2. Critically discuss the mechanics of different types of derivative securities such as forwards, futures, swaps and options and the ability to price these derivatives.
  3. Demonstrate knowledge and understanding of specific derivative instruments for managing interest rate risk, currency risk and credit risk.
  4. Evaluate the use of alternative derivative products as risk management tools and understand the dangers and risks arising from the use of derivative products.

Elective modules
One of the modules from the following list needs to be taken as part of this course

Private Equity

Module Leader
  • Dr Wasim Ahmad

    Private equity differs from public equity, which is generally the focus in corporate finance. Private equity has become a major source of capital for innovation, growth and corporate restructuring. To succeed as a PE professional, one needs to embrace and tackle various challenges relating to the financing of the company, its operations and the entrepreneurial and uncertain nature of business venturing. The module will cover the nature of and rationale for PE investing, the spectrum of PE activities and the potential conflicts among stakeholders. Another focus will be on value creation programmes to generate PE fund returns.

    • The PEQ cycle, from fund raising to investing and exiting.
    • Strategies to create firm value in private equity: due diligence, operational concept, exit strategies.
    • Measures to align interests among stakeholders in PE.
    • Consider the ethical implications of the PE model.
Intended learning outcomes

Upon successful completion of this module, a student will be able to:

  1. Discuss the idiosyncrasies of PE investments from the perspective of investors in this asset class.
  2. Assess and contrast the various types of PE investment: venture capital, buyouts, restructuring, etc.
  3. Propose and justify practical measures through which private equity firms can enhance the value of their portfolio companies.
  4. Design a due diligence programme to critically assess the risks involved in a particular proposed PE transaction.

Mergers, Acquisitions and Restructuring

Module Leader
  • Professor Yacine Belghitar

    The module focuses on transactions significantly affecting the corporation’s assets, liabilities and/or equity claims and stresses the economic motives for undertaking them. Transactions are examined from the perspective of the corporation (e.g., firm managers), from the perspective of capital markets (e.g., investors, stockholders, creditors) as well as from the perspective of the society. The module integrates various technical skills learned earlier in the MSc programme such as accounting, corporate finance and strategy.

    • Theoretical rationale of mergers, acquisitions, and restructuring.
    • The range of restructuring choices.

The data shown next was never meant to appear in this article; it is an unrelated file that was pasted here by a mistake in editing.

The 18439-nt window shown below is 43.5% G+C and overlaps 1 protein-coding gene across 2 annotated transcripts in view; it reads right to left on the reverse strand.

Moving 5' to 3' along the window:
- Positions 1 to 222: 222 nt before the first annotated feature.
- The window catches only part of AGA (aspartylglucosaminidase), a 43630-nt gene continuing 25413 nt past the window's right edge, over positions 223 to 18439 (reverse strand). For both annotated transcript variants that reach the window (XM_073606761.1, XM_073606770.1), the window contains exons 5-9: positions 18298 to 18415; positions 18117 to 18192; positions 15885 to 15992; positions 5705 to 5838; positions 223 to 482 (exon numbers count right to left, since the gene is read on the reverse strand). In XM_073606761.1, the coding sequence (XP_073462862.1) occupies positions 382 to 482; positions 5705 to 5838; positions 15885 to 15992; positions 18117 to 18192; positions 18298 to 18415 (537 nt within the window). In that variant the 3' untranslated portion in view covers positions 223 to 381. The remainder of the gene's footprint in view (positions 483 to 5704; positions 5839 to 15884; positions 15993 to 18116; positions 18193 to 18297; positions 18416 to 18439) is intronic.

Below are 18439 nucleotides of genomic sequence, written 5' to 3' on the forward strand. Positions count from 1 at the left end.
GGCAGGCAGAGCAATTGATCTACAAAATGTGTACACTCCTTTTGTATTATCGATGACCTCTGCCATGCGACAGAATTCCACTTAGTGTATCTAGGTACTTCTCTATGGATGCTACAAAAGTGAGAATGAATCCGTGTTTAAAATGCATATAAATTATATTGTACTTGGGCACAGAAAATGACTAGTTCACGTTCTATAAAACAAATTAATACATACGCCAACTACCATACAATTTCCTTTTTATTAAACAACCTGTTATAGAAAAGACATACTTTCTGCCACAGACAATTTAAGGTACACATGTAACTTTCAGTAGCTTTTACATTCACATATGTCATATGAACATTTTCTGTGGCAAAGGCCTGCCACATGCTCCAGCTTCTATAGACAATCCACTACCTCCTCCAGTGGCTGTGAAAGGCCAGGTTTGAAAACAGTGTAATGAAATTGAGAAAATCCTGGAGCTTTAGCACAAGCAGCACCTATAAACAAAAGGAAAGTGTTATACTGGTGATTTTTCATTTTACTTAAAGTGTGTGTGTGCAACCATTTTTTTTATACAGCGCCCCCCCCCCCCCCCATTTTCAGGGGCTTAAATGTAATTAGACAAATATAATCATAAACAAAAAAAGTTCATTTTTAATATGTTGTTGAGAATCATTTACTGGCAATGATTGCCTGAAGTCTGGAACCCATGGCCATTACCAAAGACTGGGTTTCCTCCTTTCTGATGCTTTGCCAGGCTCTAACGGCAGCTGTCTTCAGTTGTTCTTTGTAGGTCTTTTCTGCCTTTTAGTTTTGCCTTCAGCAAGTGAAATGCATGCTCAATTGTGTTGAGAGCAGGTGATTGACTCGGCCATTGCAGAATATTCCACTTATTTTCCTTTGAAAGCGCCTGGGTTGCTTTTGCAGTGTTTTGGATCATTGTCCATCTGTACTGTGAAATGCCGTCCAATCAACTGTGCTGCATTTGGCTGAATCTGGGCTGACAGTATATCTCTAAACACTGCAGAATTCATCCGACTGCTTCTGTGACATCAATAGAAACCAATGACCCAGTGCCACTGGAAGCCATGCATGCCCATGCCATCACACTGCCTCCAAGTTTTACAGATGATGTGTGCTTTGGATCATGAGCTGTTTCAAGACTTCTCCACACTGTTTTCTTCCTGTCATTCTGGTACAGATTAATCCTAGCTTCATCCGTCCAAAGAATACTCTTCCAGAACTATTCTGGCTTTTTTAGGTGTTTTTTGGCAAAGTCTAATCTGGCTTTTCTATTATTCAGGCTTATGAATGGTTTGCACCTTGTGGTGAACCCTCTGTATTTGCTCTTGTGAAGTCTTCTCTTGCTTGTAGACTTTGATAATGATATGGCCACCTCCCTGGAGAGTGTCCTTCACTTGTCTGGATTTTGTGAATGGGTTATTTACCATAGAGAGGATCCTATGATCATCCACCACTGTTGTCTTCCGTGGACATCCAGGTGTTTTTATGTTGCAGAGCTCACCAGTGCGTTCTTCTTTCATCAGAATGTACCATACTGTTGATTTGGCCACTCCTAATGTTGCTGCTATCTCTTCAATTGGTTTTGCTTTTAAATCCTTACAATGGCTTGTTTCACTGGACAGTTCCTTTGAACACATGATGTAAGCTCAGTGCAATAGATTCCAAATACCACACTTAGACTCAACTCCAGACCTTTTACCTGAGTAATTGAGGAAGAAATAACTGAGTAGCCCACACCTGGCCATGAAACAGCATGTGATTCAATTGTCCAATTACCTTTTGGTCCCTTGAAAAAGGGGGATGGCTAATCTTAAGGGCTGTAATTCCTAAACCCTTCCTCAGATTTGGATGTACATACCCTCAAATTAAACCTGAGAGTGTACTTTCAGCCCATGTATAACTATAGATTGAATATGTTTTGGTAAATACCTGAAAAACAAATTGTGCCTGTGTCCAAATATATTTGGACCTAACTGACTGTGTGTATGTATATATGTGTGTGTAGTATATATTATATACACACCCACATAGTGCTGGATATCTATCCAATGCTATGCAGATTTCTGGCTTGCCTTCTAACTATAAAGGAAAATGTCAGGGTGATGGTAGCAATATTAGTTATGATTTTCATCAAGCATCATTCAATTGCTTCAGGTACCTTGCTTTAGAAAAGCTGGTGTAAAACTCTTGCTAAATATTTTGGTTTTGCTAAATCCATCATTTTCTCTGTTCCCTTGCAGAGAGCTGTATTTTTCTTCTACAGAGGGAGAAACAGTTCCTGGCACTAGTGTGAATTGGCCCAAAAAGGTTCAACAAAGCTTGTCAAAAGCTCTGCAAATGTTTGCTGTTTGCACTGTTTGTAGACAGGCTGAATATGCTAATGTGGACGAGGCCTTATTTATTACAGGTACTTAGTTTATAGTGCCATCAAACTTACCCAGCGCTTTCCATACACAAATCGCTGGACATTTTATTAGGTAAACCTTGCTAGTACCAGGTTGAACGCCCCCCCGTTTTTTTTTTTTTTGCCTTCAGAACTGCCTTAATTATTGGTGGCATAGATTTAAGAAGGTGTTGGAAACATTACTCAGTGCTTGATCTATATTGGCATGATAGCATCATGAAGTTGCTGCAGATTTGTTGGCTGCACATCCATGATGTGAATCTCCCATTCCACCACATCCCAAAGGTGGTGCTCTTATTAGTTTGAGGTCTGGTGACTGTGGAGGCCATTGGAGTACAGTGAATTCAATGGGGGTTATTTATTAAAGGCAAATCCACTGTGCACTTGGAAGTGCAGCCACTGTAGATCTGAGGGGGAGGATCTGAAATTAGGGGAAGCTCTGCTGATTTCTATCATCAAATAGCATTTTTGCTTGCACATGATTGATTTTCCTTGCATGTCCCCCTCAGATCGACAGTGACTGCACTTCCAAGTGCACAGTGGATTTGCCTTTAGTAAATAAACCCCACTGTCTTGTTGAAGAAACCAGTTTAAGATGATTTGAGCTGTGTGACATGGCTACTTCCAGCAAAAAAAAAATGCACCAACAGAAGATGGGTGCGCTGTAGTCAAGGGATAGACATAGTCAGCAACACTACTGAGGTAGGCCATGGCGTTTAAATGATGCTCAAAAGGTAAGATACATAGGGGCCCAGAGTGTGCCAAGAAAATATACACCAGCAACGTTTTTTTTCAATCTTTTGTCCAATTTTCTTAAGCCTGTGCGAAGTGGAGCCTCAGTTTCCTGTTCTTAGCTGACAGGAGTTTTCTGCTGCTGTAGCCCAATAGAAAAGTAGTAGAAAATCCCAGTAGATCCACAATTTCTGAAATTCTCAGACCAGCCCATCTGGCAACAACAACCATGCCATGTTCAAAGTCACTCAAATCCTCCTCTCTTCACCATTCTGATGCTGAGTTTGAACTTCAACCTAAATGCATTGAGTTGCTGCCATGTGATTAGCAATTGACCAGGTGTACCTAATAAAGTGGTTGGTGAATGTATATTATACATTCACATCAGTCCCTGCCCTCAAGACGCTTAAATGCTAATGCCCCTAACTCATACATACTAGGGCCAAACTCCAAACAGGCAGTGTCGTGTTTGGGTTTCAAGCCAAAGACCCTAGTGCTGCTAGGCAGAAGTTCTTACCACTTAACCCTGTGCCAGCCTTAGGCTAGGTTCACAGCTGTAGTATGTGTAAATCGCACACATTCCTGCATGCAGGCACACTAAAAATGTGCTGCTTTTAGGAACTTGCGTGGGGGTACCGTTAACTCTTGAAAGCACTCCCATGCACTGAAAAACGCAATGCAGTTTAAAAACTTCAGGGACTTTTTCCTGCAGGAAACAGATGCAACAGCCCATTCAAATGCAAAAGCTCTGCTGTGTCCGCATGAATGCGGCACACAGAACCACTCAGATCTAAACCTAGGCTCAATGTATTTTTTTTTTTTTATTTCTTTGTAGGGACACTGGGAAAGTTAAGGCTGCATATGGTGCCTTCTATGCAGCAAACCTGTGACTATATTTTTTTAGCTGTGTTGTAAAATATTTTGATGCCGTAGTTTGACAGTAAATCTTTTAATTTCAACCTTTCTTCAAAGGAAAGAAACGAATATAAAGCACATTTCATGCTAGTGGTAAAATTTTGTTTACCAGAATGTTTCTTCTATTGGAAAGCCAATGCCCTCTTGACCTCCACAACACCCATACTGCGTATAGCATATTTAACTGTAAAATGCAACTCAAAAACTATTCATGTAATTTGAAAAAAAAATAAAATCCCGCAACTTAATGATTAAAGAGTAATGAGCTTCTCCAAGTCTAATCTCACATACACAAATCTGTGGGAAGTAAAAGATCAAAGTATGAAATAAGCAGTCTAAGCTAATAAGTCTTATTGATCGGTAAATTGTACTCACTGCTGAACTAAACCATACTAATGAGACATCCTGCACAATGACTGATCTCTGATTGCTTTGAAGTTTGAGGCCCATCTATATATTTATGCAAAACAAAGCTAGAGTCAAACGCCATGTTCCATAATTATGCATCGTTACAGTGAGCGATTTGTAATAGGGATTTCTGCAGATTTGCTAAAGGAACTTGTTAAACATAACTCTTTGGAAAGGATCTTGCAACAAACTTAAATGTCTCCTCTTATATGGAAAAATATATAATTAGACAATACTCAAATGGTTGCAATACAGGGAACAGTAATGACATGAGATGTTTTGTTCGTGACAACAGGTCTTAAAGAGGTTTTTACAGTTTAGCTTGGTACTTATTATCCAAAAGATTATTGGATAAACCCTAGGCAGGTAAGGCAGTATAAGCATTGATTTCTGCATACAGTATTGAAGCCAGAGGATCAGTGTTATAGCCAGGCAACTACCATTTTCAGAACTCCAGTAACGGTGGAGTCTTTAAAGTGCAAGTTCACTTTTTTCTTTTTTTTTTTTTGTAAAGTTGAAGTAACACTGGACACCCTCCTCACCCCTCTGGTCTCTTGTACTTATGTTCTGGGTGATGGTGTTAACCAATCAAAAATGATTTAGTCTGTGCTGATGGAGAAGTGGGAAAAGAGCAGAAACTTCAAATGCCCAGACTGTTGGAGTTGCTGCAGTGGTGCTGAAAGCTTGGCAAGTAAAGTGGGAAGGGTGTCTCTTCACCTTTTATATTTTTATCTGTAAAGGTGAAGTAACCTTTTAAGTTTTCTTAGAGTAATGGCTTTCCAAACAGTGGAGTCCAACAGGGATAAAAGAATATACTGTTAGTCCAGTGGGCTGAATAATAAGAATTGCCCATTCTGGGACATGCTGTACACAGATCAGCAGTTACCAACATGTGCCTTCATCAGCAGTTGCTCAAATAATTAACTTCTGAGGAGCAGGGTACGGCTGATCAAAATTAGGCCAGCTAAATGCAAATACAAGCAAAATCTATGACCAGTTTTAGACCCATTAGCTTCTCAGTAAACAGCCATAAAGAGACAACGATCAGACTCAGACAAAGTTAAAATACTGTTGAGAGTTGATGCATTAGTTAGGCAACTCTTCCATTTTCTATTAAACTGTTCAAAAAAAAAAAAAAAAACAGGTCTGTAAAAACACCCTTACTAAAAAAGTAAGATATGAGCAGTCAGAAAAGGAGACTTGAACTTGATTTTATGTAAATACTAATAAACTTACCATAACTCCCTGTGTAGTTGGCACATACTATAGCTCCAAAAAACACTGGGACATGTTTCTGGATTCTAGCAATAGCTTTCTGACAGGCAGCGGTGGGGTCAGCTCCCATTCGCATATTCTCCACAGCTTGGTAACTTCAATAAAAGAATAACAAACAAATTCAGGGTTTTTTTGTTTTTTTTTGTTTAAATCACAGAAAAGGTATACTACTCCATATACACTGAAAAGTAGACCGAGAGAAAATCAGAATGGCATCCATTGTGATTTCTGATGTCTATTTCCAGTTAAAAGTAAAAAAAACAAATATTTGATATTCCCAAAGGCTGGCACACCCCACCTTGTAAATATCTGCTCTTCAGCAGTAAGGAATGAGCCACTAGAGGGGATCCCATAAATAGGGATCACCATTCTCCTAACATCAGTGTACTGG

• Strategies for takeover, merger, corporate turnaround, and corporate renewal.
    • Corporate insolvency and reorganisation – insolvency and bankruptcy regimes in the UK, US, Continental Europe and other countries.
    • The role of competition and shareholder protection regulation in the mergers, acquisition and restructuring.
    • Financing strategies and tools.
Intended learning outcomes

On successful completion of this module a student should be able to:

  1. Assess the financial, strategic and political causes and motivations driving mergers, acquisitions and restructuring transactions.
  2. Evaluate the regulations on competition and shareholders’ protection and their impact on mergers and acquisitions.
  3. Assess the financial consequences of restructuring for various stakeholders such as different types of lenders, shareholders, the board of directors and managers and how they generate conflicts of interests among them.
  4. Justify and apply alternative valuation techniques to assess a deal.
  5. Examine and assess the strategic and managerial implications of methods of payment and the criteria for successful restructuring and re-organization of firms in bankruptcy/ administration.

Fixed Interest Securities and Credit Risk Modelling

Module Leader
  • Dr Vineet Agarwal

    The global bond market exceeds $100 trillion which is more than the world’s stock markets. The market has become increasingly quantitative due to the proliferation of new products. Combined with increased volatility of financial prices and exposure to new sources of risk, there are now greater risks and opportunities for fixed income portfolio management.

    This module provides the participants with a solid grounding in the mechanics of fixed income markets and introduces them to bond portfolio management techniques.


    The module will cover:

    • Pricing of fixed and floating rate bonds.